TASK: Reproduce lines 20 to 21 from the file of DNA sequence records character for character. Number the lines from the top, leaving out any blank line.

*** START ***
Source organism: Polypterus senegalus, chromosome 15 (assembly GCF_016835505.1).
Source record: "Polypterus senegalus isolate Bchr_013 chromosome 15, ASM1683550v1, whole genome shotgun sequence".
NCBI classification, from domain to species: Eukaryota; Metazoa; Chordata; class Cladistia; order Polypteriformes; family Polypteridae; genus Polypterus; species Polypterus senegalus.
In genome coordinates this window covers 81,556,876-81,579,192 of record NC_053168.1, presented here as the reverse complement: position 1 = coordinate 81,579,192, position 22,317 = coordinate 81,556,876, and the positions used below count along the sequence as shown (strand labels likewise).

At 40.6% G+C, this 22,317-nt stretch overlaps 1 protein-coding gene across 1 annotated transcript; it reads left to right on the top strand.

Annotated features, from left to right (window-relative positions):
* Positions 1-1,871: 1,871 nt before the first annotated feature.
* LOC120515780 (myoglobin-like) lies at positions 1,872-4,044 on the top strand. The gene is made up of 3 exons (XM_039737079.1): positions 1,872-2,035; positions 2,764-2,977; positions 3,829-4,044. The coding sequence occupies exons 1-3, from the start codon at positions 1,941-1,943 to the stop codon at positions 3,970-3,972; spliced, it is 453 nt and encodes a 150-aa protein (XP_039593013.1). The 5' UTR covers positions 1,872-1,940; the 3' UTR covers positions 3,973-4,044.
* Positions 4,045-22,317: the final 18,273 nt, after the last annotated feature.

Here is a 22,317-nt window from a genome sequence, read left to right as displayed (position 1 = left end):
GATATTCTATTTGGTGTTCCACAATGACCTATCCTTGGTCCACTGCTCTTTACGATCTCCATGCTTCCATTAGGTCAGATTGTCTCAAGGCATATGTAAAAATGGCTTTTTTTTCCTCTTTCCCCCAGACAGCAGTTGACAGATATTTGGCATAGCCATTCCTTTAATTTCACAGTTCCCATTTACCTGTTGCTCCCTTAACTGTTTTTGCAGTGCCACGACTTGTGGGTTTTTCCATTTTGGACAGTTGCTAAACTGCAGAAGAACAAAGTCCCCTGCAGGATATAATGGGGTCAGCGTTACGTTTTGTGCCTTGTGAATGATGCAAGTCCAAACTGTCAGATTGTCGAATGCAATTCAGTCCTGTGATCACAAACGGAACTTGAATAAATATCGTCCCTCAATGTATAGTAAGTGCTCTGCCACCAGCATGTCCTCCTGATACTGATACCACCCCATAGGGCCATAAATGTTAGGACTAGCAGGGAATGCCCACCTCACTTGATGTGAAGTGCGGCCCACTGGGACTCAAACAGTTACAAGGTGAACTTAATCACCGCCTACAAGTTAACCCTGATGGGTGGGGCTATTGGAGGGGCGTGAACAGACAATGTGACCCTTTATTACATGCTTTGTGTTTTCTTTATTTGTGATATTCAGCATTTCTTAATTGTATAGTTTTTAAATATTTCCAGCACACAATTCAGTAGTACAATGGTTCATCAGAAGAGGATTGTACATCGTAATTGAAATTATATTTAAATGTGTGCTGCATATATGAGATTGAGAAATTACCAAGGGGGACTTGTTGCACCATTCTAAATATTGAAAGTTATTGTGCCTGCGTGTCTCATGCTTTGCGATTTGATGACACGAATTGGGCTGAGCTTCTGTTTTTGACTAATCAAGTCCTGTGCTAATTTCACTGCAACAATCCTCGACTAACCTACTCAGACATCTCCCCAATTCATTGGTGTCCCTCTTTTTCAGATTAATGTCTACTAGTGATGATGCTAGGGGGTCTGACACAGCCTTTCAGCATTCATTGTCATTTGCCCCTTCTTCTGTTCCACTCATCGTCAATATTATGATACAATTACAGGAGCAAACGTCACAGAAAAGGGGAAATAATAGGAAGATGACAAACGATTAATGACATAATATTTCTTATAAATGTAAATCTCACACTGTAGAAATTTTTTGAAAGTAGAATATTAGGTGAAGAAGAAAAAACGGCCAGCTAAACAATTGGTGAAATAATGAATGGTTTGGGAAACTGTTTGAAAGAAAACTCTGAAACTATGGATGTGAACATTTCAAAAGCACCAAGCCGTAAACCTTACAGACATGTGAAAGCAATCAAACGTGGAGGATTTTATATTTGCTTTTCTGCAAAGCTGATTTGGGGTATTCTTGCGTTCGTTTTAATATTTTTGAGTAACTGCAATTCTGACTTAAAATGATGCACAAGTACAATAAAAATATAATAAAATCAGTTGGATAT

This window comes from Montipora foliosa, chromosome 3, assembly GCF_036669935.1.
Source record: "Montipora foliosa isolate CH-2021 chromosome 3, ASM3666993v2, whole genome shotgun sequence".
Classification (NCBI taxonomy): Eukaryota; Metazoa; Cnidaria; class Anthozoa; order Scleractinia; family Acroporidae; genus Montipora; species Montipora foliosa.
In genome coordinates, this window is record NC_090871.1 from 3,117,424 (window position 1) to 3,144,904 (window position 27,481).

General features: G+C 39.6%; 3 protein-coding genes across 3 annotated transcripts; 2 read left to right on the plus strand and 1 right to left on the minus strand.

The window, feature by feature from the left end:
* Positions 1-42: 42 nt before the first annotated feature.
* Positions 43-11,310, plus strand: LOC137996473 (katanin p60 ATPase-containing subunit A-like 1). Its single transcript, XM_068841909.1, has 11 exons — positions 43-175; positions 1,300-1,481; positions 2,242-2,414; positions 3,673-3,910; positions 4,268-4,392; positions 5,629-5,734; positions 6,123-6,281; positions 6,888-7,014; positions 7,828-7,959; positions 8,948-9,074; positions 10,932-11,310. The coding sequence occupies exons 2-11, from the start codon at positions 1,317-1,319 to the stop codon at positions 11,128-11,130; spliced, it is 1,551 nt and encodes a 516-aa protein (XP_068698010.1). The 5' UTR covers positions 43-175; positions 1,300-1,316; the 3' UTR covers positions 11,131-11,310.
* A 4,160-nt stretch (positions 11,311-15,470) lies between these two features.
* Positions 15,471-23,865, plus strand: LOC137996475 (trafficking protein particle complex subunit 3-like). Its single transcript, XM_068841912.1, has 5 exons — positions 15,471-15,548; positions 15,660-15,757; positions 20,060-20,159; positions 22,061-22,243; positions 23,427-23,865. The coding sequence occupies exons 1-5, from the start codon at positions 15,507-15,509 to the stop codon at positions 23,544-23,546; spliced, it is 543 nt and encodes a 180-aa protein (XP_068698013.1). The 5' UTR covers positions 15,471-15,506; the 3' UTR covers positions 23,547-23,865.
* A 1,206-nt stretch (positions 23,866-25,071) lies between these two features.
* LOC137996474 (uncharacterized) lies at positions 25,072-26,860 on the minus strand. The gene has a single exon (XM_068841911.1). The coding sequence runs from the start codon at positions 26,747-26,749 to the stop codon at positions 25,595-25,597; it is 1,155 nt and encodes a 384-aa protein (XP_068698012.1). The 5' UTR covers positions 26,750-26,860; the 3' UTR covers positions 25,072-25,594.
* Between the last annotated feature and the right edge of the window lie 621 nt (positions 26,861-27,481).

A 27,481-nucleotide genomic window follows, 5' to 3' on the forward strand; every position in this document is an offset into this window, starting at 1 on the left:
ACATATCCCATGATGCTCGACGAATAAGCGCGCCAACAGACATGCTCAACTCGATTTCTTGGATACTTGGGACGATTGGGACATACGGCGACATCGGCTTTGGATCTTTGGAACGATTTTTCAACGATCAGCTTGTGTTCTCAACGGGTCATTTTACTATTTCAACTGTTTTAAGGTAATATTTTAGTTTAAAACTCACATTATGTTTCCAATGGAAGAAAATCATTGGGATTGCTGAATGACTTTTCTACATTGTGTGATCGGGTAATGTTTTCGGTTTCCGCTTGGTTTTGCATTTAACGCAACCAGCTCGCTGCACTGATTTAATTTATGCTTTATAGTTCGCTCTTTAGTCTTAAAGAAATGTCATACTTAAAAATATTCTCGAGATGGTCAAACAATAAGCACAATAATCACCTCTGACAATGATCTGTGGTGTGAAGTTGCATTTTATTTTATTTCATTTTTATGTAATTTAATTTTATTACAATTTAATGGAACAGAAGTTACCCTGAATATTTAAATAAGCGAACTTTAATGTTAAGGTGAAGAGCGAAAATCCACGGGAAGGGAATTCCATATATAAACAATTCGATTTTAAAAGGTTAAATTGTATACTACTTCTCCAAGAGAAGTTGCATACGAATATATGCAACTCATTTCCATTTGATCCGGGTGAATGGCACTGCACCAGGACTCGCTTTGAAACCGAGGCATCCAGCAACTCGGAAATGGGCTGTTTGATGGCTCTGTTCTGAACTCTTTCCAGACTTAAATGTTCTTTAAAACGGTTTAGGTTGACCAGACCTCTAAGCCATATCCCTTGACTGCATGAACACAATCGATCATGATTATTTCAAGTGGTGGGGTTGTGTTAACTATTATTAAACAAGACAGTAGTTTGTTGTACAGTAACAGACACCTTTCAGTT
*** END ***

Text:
* A 4,160-nt stretch (positions 11,311-15,470) lies between these two features.
* Positions 15,471-23,865, plus strand: LOC137996475 (trafficking protein particle complex subunit 3-like). Its single transcript, XM_068841912.1, has 5 exons — positions 15,471-15,548; positions 15,660-15,757; positions 20,060-20,159; positions 22,061-22,243; positions 23,427-23,865. The coding sequence occupies exons 1-5, from the start codon at positions 15,507-15,509 to the stop codon at positions 23,544-23,546; spliced, it is 543 nt and encodes a 180-aa protein (XP_068698013.1). The 5' UTR covers positions 15,471-15,506; the 3' UTR covers positions 23,547-23,865.